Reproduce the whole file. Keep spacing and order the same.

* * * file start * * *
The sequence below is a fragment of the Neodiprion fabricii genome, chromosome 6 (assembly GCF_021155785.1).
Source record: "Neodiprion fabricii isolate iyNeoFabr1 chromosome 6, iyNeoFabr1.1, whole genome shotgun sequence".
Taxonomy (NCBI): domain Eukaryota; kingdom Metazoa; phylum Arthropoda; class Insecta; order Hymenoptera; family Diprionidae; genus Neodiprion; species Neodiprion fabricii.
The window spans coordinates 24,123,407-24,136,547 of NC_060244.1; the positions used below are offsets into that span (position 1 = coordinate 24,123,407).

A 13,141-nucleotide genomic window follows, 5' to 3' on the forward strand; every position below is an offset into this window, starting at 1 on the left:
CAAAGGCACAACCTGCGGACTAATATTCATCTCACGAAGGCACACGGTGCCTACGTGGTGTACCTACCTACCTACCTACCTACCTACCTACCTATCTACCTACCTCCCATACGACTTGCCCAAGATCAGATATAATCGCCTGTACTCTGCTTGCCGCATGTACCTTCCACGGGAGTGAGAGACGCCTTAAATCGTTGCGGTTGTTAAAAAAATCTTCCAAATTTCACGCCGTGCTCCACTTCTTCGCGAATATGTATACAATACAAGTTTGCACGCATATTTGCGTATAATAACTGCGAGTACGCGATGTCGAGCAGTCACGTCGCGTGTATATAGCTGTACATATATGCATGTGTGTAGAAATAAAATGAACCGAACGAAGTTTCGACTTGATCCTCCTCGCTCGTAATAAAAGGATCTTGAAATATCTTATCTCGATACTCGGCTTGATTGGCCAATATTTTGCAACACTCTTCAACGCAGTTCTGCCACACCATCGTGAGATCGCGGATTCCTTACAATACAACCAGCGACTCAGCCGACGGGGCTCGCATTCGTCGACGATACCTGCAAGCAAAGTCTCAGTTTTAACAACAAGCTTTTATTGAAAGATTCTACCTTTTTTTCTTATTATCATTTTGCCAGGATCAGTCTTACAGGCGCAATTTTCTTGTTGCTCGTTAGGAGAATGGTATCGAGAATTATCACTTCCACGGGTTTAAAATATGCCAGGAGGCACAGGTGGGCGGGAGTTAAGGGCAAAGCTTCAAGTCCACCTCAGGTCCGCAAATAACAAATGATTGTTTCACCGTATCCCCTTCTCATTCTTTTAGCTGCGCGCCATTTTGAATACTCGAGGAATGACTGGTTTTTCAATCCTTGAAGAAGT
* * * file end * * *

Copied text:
The sequence below is a fragment of the Neodiprion fabricii genome, chromosome 6 (assembly GCF_021155785.1).
Source record: "Neodiprion fabricii isolate iyNeoFabr1 chromosome 6, iyNeoFabr1.1, whole genome shotgun sequence".
Taxonomy (NCBI): domain Eukaryota; kingdom Metazoa; phylum Arthropoda; class Insecta; order Hymenoptera; family Diprionidae; genus Neodiprion; species Neodiprion fabricii.
The window spans coordinates 24,123,407-24,136,547 of NC_060244.1; the positions used below are offsets into that span (position 1 = coordinate 24,123,407).

A 13,141-nucleotide genomic window follows, 5' to 3' on the forward strand; every position below is an offset into this window, starting at 1 on the left:
CAAAGGCACAACCTGCGGACTAATATTCATCTCACGAAGGCACACGGTGCCTACGTGGTGTACCTACCTACCTACCTACCTACCTACCTACCTATCTACCTACCTCCCATACGACTTGCCCAAGATCAGATATAATCGCCTGTACTCTGCTTGCCGCATGTACCTTCCACGGGAGTGAGAGACGCCTTAAATCGTTGCGGTTGTTAAAAAAATCTTCCAAATTTCACGCCGTGCTCCACTTCTTCGCGAATATGTATACAATACAAGTTTGCACGCATATTTGCGTATAATAACTGCGAGTACGCGATGTCGAGCAGTCACGTCGCGTGTATATAGCTGTACATATATGCATGTGTGTAGAAATAAAATGAACCGAACGAAGTTTCGACTTGATCCTCCTCGCTCGTAATAAAAGGATCTTGAAATATCTTATCTCGATACTCGGCTTGATTGGCCAATATTTTGCAACACTCTTCAACGCAGTTCTGCCACACCATCGTGAGATCGCGGATTCCTTACAATACAACCAGCGACTCAGCCGACGGGGCTCGCATTCGTCGACGATACCTGCAAGCAAAGTCTCAGTTTTAACAACAAGCTTTTATTGAAAGATTCTACCTTTTTTTCTTATTATCATTTTGCCAGGATCAGTCTTACAGGCGCAATTTTCTTGTTGCTCGTTAGGAGAATGGTATCGAGAATTATCACTTCCACGGGTTTAAAATATGCCAGGAGGCACAGGTGGGCGGGAGTTAAGGGCAAAGCTTCAAGTCCACCTCAGGTCCGCAAATAACAAATGATTGTTTCACCGTATCCCCTTCTCATTCTTTTAGCTGCGCGCCATTTTGAATACTCGAGGAATGACTGGTTTTTCAATCCTTGAAGAAGT